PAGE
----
Still recovering from the unmitigated chaos that was 2021? Do you also find yourself submerged in not so ideal temperatures? Well then, nothing is more necessary now than a source of relief. We have each selected our personal favourite comfort watches for when times are not so pleasant. What better form of escapism is there, when you are looking for a temporary retreat, than a film? With a wide variety of modern movies, this list offers something for everyone. We hope it encourages you to watch one or two!

Sophia’s Picks

Beautiful Lies (2010)

Of all the romcoms in the world, Pierre Salvadori’s Beautiful Lies alone can always be relied on to bring you ultimate satisfaction. Set in the South of France, the film tells the story of a hair salon co-owner, Émilie (Audrey Tautou) who receives an anonymous love letter from the salon’s handyman Jean (Sami Bouajila). Rather than falling for the letter herself, Émilie passes it on to her depressed mother Maddy (Nathalie Baye), who is struggling to get over the failure of her marriage.

Audrey Tautou portraying a dumbfounded looking Émilie after having been caught in one of her lies...Twitter/6ter

Audrey Tautou, best known for her role as Amélie in Le Fabuleux Destin d’Amélie Poulain (2001), brings a youthful vibrancy to her character. Tautou effortlessly loses herself in all of Émilie’s good-hearted mischief, as she meddles with her mother’s romantic relationships. A story of tangled mistruths, the film abounds with smiles and tears. Cringeworthy moments are served up in equal measure, with some characters’ dignity hardly left intact. Luckily for us however, Émilie’s lies lead to a lot of laughter, such that by the end of the film, we can only forgive her messy misinterpretations. The question is, can her mother or Jean find the heart to do the same?

Untouchable (2011)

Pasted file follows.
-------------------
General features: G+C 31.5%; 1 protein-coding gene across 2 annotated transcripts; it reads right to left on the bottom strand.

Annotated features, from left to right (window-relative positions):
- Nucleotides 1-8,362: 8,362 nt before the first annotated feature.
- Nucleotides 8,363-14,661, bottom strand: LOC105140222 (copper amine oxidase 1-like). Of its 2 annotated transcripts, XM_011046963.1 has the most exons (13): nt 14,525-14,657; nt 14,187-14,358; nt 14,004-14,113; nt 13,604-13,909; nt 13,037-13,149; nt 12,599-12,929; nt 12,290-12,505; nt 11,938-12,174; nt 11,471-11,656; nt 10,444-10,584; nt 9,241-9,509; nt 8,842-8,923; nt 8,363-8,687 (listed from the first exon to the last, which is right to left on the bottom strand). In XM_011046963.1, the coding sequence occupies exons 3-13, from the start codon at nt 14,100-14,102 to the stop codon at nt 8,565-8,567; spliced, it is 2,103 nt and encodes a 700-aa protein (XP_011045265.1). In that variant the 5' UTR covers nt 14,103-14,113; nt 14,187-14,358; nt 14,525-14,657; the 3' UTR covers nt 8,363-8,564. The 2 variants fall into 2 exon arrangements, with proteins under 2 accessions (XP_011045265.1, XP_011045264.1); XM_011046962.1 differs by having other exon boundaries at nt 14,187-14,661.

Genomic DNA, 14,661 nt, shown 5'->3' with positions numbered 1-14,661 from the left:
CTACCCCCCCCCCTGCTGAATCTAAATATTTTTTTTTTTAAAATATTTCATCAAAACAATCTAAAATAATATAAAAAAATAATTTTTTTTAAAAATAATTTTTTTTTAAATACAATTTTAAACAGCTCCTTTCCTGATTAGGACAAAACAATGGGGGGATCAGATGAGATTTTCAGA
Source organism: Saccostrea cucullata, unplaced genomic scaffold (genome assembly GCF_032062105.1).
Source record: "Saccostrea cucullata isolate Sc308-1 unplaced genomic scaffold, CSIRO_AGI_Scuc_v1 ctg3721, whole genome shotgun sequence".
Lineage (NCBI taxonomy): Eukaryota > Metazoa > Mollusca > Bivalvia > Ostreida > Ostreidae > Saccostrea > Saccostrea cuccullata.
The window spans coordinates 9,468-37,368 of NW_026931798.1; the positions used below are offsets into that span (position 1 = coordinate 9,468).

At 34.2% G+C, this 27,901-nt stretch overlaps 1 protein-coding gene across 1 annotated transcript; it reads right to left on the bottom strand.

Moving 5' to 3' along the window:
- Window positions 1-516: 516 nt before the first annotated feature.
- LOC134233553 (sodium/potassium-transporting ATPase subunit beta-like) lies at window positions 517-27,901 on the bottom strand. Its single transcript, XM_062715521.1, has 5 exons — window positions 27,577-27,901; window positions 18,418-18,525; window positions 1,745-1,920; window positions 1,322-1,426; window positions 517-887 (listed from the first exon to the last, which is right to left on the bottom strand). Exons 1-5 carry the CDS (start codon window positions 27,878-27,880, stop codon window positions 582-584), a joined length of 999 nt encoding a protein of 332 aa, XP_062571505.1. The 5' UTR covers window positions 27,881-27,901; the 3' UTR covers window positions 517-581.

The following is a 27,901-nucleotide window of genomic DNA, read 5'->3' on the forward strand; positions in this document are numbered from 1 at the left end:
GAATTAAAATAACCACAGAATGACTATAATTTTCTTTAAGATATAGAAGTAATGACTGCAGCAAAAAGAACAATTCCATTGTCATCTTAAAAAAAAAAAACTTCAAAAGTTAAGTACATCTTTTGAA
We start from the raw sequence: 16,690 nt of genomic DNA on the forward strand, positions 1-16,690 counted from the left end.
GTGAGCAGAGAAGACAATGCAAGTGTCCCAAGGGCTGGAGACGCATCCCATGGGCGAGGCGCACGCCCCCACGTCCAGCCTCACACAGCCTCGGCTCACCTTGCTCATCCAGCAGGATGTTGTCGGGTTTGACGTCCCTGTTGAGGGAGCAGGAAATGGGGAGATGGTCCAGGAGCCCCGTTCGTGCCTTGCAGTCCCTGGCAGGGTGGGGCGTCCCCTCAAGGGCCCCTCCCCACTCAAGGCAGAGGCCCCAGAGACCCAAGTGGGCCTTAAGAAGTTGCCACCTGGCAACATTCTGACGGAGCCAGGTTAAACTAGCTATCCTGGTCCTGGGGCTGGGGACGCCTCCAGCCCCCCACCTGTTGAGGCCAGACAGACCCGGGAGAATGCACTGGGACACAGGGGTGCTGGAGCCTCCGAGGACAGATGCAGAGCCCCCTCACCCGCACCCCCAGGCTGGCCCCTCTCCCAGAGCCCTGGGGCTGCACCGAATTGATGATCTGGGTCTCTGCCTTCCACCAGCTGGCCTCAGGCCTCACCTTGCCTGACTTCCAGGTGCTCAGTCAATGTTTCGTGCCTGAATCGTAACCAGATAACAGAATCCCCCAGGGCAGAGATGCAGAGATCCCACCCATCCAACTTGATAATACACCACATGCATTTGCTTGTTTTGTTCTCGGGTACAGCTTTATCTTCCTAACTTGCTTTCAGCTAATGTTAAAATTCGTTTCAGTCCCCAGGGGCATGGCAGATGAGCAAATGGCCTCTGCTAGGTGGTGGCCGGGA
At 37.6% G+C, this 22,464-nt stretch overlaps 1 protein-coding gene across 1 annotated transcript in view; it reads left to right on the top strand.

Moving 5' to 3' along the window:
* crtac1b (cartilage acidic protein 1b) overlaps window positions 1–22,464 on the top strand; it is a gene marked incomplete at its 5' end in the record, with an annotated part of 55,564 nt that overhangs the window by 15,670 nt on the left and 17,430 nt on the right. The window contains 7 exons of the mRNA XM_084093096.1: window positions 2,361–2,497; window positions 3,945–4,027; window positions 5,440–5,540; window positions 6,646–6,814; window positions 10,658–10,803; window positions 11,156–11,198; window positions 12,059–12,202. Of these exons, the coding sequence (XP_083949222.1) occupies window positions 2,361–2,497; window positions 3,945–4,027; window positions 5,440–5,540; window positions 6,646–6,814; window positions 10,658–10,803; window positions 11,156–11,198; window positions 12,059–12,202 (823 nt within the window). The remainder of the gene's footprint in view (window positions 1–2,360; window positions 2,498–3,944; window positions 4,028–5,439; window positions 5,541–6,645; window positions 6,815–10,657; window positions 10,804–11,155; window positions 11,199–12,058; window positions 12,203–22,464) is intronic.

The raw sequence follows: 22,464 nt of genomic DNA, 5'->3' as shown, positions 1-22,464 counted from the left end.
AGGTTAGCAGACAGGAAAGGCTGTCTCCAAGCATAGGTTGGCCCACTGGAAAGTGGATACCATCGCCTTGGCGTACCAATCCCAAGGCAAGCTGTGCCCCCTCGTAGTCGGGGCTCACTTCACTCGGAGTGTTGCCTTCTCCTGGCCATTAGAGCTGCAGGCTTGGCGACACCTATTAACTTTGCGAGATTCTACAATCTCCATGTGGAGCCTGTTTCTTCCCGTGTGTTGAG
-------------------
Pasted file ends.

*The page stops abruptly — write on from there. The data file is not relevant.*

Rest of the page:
Olivier Nakache and Éric Toledano, the directors of Untouchable, have perhaps cracked the formula of the ‘feel good’ film. Untouchable becoming France’s biggest box office hit only nine weeks after its release might just testify to this. If you’re still not convinced, prior to Lucy (2014), it was the most viewed French film worldwide, selling 51.5 million tickets. Based on a true story, the film follows the unlikely friendship of two men, Philippe (François Cluzet) a wealthy quadriplegic, and Driss (Omar Sy) a Senegalese ex-convict living in the suburbs of Paris, who has no ambition to work. When Driss shows up to an interview, held by Philippe and his assistant Magalie (Audrey Fleurot) who are looking to hire a live-in carer, all he wants is a signature to prove he has been rejected for the position, so that he can receive his welfare benefit. Philippe instead has other ideas, and takes Driss on.

“Both friendship and film alike can be described as endearing, rewarding, and ultimately life-changing”

Driss accompanying Philippe to the operaTwitter/750GMT

This film is a heartwarming take on the documentary film À la vie, à la mort (2002), detailing the lifelong bond developed between Philippe Pozzo di Borgo and French-Moroccan Abdel Sellou. Perfectly balancing humour and grit, with themes of crime and companionship, Untouchable pays beautiful homage to the story of these two men. It is a raw, yet an undeniably tender presentation of all that they each gain, having come to know each other. In three words, both this friendship and film alike can be described as endearing, rewarding, and ultimately life-changing.

Catrin’s Picks

Ponyo (2008)

Of all the Studio Ghibli films, Ponyo is the most heart-warming and essential viewing for a frosty January. In a loose adaptation of The Little Mermaid, the film follows Sōsuke, a young boy who rescues a goldfish that he subsequently names Ponyo. Gradually, Ponyo transforms into an impossibly adorable human girl. Unfortunately, her metamorphosis causes jeopardy for the pair’s budding friendship because it catalyses tidal waves that submerge Sōsuke’s coastal home under water. The newfound friends embark on a search for Sōsuke’s family while escaping Ponyo’s possessive creator.